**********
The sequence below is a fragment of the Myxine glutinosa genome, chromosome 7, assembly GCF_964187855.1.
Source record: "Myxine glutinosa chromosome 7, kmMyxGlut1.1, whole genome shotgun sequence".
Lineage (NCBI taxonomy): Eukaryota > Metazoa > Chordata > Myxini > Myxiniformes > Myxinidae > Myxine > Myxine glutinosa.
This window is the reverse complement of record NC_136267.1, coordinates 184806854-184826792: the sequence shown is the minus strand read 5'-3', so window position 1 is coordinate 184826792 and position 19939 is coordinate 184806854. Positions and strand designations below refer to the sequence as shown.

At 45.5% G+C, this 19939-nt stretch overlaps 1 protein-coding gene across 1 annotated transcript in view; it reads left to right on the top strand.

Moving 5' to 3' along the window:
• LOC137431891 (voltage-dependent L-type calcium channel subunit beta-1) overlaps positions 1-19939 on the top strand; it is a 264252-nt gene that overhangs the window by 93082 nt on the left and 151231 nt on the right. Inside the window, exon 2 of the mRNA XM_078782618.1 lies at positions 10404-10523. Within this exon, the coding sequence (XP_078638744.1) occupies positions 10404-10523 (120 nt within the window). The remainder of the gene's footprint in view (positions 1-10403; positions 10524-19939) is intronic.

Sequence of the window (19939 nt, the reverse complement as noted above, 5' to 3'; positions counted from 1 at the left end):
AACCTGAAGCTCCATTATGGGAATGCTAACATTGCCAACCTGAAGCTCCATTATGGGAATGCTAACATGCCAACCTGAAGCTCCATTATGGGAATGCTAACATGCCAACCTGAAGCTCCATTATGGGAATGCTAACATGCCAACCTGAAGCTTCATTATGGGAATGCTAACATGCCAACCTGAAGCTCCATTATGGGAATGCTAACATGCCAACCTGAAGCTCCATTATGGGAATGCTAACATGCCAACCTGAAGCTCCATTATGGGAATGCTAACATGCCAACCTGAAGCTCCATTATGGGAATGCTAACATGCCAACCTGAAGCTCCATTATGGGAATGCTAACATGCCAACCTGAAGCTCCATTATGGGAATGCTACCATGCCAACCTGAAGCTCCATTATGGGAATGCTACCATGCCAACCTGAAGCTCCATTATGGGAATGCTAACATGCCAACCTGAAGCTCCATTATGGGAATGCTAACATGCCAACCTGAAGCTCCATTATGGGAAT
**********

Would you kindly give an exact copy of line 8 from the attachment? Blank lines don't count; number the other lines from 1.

Sequence of the window (19939 nt, the reverse complement as noted above, 5' to 3'; positions counted from 1 at the left end):